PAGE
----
Hay Fire Prevention and Control

  • Grisso, Robert

Authors: Susan W. Gay, Extension Engineer, Department of Biological Systems Engineering; Robert "Bobby" Grisso, Extension Engineer, Department of Biological Systems Engineering; Ray Smith,Extension Forage Specialist, Department of Crop and Soil Environmental Sciences; and Jerry M. Swisher Jr., senior Extension agent (Retired), dairy science, Augusta County; Virginia Tech

Fires that damage or destroy hay and barns cost farmers thousands of dollars in building and feed replacement costs and in lost revenues. Many of these fires are caused by the spontaneous combustion of hay that usually occurs within six weeks after baling. This publication discusses the cause and prevention of hay fires and provides guidelines to follow when a hay fire is detected.

What Causes Hay Fires?

Freshly cut forage is not dead; respiration (the burning of plant sugars to produce energy) continues in plant cells and a small amount of heat is released in the bale. Many producers refer to this elevation in bale temperature as "sweating" or "going through a heat." In hay that is baled at the proper moisture concentration, plant cell respiration has slowed dramatically and will eventually cease.

The heat generated by plant cell respiration in hay bales is normal and generally of little consequence. However, if bale moisture levels are too high (greater than 20 percent), the heat and moisture will provide a suitable environment for the growth and multiplication of mesophilic (warm temperature) bacteria that are present on forage crops. The respiration of mesophilic bacteria releases additional heat in the bale and interior bale temperatures can reach 130° to 140°F. At this temperature range, most mesophilic bacteria die and interior bale temperatures start to decline.

This cycle of heating and cooling may occur several times during the weeks after baling as the microbial population increases and decreases. However, the maximum temperature decreases during each subsequent cycle. The interior bale temperature will eventually stabilize near the ambient temperature. Hay that has sustained these heat cycles has lost much of its quality as a feeding source, but is unlikely to catch fire.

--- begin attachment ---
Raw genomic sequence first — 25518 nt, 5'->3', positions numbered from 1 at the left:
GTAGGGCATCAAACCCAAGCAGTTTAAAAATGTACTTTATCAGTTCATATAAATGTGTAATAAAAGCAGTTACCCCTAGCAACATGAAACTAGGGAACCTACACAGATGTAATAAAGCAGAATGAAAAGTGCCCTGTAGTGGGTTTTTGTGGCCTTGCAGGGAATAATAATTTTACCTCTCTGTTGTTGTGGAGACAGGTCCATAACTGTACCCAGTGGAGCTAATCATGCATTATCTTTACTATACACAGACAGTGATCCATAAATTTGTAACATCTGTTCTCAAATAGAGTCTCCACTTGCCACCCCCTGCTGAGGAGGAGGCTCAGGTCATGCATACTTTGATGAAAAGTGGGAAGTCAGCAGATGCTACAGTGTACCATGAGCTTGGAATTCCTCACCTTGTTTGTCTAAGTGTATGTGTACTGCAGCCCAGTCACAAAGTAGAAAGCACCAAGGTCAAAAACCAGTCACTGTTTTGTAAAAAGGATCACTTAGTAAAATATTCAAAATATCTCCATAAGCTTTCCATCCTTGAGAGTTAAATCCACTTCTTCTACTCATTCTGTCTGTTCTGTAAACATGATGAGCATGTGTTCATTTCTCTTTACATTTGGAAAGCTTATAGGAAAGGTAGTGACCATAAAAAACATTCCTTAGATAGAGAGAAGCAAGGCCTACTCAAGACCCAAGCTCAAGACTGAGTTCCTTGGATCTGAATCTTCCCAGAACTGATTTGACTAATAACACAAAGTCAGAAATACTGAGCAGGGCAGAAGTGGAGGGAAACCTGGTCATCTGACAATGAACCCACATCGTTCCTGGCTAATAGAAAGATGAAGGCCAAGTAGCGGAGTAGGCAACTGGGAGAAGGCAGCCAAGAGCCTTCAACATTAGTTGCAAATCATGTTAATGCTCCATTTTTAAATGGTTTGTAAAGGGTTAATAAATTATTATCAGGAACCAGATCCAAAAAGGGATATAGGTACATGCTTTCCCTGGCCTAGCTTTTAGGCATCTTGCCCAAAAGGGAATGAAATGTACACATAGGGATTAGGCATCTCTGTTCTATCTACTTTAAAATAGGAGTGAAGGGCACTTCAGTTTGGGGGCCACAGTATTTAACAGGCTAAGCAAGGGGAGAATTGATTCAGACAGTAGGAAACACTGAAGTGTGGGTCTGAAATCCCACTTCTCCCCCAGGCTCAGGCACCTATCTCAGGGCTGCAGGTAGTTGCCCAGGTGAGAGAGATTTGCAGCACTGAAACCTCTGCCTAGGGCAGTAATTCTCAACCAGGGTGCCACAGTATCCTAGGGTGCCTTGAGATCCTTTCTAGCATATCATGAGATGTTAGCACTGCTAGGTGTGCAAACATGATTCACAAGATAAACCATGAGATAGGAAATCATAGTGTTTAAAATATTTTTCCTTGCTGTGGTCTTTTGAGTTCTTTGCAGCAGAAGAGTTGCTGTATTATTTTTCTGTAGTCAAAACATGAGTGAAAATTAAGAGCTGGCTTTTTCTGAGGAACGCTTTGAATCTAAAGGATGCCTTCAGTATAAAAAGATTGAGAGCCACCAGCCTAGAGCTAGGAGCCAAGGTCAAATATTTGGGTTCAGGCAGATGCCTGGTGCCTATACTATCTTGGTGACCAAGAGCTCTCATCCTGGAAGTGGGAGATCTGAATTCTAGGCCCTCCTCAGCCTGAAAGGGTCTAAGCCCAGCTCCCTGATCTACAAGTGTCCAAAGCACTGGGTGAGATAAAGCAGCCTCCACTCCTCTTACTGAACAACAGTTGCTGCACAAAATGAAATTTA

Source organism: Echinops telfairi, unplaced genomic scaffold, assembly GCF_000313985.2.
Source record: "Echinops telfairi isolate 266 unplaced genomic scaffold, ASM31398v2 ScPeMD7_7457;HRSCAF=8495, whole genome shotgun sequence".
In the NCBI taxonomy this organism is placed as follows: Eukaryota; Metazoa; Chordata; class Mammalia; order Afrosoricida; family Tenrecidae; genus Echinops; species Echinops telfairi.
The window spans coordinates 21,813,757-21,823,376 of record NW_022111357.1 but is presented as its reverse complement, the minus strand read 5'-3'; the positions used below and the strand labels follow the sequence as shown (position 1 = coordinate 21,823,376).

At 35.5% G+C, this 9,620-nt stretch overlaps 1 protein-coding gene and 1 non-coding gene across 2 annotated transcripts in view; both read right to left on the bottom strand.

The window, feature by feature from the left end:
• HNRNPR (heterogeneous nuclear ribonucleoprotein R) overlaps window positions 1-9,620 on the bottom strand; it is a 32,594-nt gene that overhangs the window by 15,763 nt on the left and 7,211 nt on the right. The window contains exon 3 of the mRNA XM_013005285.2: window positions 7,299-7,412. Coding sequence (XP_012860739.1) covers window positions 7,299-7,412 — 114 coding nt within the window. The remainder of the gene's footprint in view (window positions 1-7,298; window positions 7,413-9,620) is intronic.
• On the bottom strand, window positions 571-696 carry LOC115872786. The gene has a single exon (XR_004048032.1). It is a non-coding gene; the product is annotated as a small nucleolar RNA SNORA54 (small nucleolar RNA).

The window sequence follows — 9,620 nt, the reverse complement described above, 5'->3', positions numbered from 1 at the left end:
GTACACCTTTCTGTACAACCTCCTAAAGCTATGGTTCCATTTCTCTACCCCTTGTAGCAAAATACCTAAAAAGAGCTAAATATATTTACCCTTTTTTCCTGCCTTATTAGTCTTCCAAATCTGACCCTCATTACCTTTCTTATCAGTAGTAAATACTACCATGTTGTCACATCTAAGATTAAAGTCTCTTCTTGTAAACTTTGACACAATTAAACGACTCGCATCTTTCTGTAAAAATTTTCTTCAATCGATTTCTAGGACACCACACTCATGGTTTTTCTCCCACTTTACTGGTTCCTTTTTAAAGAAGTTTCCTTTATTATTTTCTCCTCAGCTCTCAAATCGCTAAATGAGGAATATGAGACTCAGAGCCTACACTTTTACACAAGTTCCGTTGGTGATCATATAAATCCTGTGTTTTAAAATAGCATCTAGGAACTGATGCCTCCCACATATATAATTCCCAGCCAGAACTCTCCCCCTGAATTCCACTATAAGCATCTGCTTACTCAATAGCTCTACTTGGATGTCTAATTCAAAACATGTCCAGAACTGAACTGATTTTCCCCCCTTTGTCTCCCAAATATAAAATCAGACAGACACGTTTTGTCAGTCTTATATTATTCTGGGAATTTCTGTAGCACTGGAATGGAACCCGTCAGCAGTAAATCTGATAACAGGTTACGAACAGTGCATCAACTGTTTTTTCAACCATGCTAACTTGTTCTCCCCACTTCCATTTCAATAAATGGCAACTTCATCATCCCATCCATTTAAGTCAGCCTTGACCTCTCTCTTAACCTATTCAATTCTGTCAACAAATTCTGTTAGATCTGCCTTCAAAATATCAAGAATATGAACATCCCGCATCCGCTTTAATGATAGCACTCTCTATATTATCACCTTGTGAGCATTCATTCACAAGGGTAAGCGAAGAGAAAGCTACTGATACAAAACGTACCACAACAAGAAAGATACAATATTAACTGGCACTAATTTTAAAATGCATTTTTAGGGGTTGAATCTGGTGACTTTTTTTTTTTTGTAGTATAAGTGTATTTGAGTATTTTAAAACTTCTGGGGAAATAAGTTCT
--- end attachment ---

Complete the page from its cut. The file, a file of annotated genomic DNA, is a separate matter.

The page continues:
Baled hay becomes a potential fire hazard when the interior bale temperature does not cool after the first heating cycle. This occurs when the respiratory heat created by the mesophilic bacteria provides an environment favorable for the growth and multiplication of thermophilic (heat loving) bacteria. The thermophilic organisms multiply and the heat produced by their respiration can raise the interior bale temperature to 170°F before microbial activity ceases.

The thermophilic bacteria and their respiration heat convert the hay to a form similar to a carbon sponge with microscopic pores. This damaged material combines readily with oxygen at high temperatures and can self ignite in the presence of oxygen.

Reducing the Risk of Hay Fires

Hay moisture concentration has a major effect on the microbial activity that can lead to hay fires. Therefore, hay should be cured to the proper moisture concentration prior to baling. Virginia Cooperative Extension recommends baling at a moisture concentration of 20 percent or less for small rectangular bales. Large rectangular or round bales should be baled at 18 percent moisture or less. See Determining Forage Moisture Concentration, Virginia Cooperative Extension (VCE) publication 442-106, for more information on hay moisture concentration.

Weather conditions during hay curing have the greatest influence on achieving proper moisture concentration. Ideal hay-curing weather is slightly windy with a relative humidity of 50 percent or less. Hay should not be baled in the early morning because its moisture concentration increases overnight when the air is humid.

Carefully monitor the weather forecasts before scheduling hay-making operations.

Using specialized hay equipment can help reduce hay moisture concentration by increasing crop drying rates, especially during good hay-curing weather. Conditioning equipment crimps or abrades crop stems to break up the waxy cuticle layer surrounding the stem. This process allows plant moisture to evaporate and speeds up the crop drying rate. Tedders fluff, spread, or move windrows to improve air movement through the crop. Windrow turning equipment lifts, inverts, and fluffs windrows. As a result, the bottom side of the windrow is then exposed to the sun, which speeds up drying during good hay-curing weather. See Management Tips for Round Bale Hay Harvesting, Moving, and Storage, VCE publication 442-454, for more information on hay preparation. Hay preservatives can reduce the risk of hay fires because they inhibit or reduce the growth of bacteria in moist hay. Propionic acid is a liquid that is applied to hay during baling and is the most effective preservative available. However, a tank and a spray application system must be added to the baler to handle the preservative. Furthermore, spray nozzles must be spaced so that the chemical is distributed over all the forage as it enters the baling chamber.